Cause/effect: If Fred is correct, the average retailer will pay an additional four thousand dollars ($4,000!) in card acceptance costs totaling nearly $9630.009 per month this summer. The impact of these increases will significantly reduce margins on gasoline sales. Is there any doubt this is happening? A quick look at the gasoline balance sheet at $2.65 per gallon shows that retailers are already half way there! 

Where’s the surprise? This summer won’t likely be as painful to the retailer’s pocketbook as the summer of 2005. The difference?; Total demand remains low as the economy continues to suffer while people keep their cars, boat’s and RV’s in the driveway. Without a big increase in demand it’s unlikely that prices will reach the $4.00 range. Reflecting back just a few years ago to when retailers experienced this trend and eventually saw profits disappear the call for change was sounded. 

Robert Shapiro, author of “The Costs of “Charging It” in America: Assessing the Economic Impact of Interchange Fees for Credit Card and Debit Card Transactions” correctly identifies the “Whole Battle” when he says, “credit companies and banks compete with each other by offering large rewards that are financed by fees”, “The competition is driving fees up rather than driving fees down.” 

The Whole Battle is asking how the retailer can compete with Financial Institutions for the consumers “Method of Payment”. This summer will mark another battle won or lost, how will you fight back?


Interchange fees: Obama’s next bank tax target

In alternative payment, Bank Tax, credit card, debit card, interchange, loyalty, payment, Payment card, Uncategorized on January 22, 2010 at 9:40 pm

The law of unintended consequences is that actions of people—and especially of government—always have effects that are unanticipated or “unintended.” – Rob Norton, Fortune magazine

Beating up on the banks has a nice populist ring to it and so President Obama tailored this week’s proposed tax on banks to tap into public anger at Wall Street. Retailers’ might be concerned that Members of Congress sitting on the House Financial Services Committee confuse anger with Interchange fees and this populist anger. The White House press secretary would not discuss how a possible bank fee would fit into Obama’s fiscal year 2011, but Retailers can be sure that adding some of that $48 billion dollars in interchange fees to tax revenues will look like an appealing target.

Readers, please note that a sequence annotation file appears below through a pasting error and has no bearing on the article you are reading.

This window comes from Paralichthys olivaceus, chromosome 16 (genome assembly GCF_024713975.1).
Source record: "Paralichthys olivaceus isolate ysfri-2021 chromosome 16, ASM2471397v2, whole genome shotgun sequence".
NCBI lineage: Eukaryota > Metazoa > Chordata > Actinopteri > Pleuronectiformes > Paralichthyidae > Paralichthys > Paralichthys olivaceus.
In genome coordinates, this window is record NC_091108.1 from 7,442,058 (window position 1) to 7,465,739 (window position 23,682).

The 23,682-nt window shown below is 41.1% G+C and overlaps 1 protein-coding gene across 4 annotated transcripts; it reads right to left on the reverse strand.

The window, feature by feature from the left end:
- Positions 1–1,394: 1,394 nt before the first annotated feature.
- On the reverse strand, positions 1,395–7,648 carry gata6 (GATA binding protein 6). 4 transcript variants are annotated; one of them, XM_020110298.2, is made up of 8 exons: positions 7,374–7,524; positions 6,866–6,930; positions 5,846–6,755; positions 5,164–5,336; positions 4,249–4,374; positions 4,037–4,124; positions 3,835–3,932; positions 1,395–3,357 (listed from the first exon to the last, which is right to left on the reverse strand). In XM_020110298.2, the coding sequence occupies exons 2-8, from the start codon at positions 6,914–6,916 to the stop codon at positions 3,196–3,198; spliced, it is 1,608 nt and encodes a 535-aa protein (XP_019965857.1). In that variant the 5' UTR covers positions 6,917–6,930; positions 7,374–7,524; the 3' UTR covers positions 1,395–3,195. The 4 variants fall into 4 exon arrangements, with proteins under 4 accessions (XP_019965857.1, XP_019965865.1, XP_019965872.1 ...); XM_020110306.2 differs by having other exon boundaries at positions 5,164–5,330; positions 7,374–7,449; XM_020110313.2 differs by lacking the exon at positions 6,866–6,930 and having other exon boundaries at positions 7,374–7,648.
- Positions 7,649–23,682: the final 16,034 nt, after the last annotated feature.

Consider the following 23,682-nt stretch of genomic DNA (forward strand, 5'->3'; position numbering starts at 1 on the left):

Meanwhile, in the debate over interchange fees, retailer’s predictions of lower interchange fees, meaning lower consumer prices, clashed with the opinions of those in the financial sectors with dueling articles in both the Wall Street Journal and New York Times.

2010 will bring high anxiety as congress schedules votes on both H.R 2695 & H.R. 2382. We can only wonder what kind of difference Scott Brown will bring to the debate. Can legislation or litigation succeed and what happens if these efforts fail, is it time to seriously consider competition? What if the Federal Government sees Interchange as a new source of General Funding, how will retailer fight for lower interchange fees if the Federal Government sees them as a source of tax revenue? (

Passing on the savings: Do lower interchange fees mean lower retailer prices for the consumer?

In alternative payment, credit card, debit card, interchange, payment, Payment card, Uncategorized on December 9, 2009 at 7:49 pm

Oscar Wilde once said “There are many things that we would throw away if we were not afraid that others might pick them up”. The same may be true of interchange fees and margins.

This month the Competitive Enterprise Institute (CEI) published a report called “Payment Card Networks under Assault” which makes the case that capping interchange fees will hurt consumers, charities, community banks and credit unions. One of their primary claims is that retailers would not pass on savings from lower interchange fees to consumers. The CEI points to the GAO report which concluded that “consumers may not experience lower prices and retailers could pocket the entire windfall resulting from any reduction in interchange fees”.  Meanwhile, the Consumers for Competitive Choice (C4CC) called for interchange fee reform stating that reform would spur job growth, and as expressed by one President of a 90 store chain who is paying nearly 3.5 million dollars in interchange fees saying: “lower fees would mean lower costs for consumers”.